Synthetic motor oil is thinner than regular motor oil but withstands high and low temperatures slightly better than regular motor oil and therefore recommended for high performance racing engines or for use in very extreme hot and/or very extreme cold climates. Synthetic oil takes slightly longer to breakdown before losing its lubricating properties which translates into longer time periods between oil changes but it still requires periodic oil changes. Full-synthetic oil is recommended for extreme cold climate start-ups because its thinness makes it less sticky and less tacky between the moving metal parts of a cold engine which makes it easier for cold engines to turn-over compared to using regular motor oil which is a thicker oil but then it's the same reason why 5W(Winter)/40 or higher multi-weight motor oil is recommended for extreme temperature climates rather than choosing 10W/30. But synthetic oil is warned against using during a new engine's break-in period and also warned against using in engines prone to leakage because the thinness of the synthetic oil increases leakage particularly in older engines.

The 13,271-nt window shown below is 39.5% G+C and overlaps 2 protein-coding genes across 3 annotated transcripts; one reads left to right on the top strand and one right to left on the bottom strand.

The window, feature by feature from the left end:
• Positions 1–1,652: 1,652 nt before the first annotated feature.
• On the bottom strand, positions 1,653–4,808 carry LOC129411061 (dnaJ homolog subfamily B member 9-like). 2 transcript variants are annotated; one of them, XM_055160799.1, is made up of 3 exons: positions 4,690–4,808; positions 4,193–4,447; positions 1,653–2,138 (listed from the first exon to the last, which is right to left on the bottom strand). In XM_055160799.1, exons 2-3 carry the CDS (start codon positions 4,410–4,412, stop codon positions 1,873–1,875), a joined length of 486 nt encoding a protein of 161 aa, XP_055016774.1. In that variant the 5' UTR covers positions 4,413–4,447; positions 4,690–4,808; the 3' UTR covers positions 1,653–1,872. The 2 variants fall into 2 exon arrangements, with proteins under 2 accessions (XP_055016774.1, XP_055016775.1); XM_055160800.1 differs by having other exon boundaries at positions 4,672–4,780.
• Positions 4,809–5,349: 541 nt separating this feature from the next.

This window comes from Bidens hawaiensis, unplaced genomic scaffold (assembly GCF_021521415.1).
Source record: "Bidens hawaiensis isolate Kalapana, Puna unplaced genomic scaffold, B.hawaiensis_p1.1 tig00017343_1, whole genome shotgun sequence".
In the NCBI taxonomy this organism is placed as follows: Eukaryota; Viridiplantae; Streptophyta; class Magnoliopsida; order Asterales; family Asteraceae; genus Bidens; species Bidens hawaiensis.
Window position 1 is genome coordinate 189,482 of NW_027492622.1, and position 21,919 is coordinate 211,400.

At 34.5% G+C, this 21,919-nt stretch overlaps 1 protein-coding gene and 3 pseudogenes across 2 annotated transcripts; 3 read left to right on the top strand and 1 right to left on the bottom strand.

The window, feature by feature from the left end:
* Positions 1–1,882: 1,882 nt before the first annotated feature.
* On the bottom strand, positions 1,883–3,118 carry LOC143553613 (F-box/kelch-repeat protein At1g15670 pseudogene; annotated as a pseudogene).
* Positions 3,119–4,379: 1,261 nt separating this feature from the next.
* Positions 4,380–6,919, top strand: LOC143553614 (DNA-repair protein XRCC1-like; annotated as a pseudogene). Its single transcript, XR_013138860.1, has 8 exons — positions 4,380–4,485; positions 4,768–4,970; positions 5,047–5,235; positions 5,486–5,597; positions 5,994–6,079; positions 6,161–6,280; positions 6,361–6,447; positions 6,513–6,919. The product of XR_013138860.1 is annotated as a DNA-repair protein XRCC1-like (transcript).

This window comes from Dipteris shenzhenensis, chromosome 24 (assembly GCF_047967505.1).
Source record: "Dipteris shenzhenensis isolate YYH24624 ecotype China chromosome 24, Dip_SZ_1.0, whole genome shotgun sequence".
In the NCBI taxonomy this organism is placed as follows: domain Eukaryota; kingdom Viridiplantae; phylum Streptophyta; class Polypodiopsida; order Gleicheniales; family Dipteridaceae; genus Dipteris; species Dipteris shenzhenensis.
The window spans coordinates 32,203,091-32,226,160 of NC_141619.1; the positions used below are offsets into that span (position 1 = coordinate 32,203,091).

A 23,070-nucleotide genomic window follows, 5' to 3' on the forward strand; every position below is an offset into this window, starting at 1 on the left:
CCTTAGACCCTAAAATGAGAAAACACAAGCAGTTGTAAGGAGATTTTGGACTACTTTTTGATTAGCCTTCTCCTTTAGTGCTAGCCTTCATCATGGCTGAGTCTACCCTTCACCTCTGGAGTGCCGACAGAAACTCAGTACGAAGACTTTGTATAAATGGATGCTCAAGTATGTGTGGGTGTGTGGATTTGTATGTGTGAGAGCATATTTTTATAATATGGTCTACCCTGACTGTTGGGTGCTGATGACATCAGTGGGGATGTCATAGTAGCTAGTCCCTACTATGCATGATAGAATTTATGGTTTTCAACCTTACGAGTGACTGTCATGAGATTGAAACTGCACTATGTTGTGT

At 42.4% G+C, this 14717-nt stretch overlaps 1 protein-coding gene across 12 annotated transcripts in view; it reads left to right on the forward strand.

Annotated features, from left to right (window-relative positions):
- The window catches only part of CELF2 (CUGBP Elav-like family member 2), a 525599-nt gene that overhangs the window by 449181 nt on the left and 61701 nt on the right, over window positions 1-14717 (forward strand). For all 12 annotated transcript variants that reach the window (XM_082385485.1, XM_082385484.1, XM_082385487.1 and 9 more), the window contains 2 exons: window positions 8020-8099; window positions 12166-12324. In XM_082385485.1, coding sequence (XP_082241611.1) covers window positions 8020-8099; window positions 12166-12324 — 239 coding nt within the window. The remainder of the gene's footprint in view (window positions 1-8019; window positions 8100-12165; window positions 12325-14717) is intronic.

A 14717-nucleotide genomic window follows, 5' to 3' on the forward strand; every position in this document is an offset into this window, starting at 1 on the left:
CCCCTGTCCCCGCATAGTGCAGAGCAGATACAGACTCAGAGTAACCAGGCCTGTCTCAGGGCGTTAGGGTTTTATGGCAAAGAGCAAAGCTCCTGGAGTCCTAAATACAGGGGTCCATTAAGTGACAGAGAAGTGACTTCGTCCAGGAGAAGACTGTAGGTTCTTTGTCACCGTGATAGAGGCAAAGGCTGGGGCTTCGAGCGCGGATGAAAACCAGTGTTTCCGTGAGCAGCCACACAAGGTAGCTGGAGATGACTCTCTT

Semi-synthetic motor oil is said to offer many same exact advantages as full-synthetic but at around half the price or so.
Regular motor oil with an additive may be cheaper but it apparently works just as good as the more expensive synthetic oils and not worse nor better but essentially the same in regards to lubricating and protecting engines.
For most motorists but not for all, although synthetic motor oil is better than regular motor oil it's probably not likely worth the overly expensive price tag unless you're into high performance racing or live in very extreme climate temperatures otherwise everything else about full-synthetic motor oil sounds to be pure hype and possibly the placebo effect or else we would've expected any noticeable degree and/or some kind of significant difference of sludge buildup and/or wear and tear in at least one engine out of the 75 city cabs from a 2-year motor oil test instead of absolute zero difference, wouldn't we?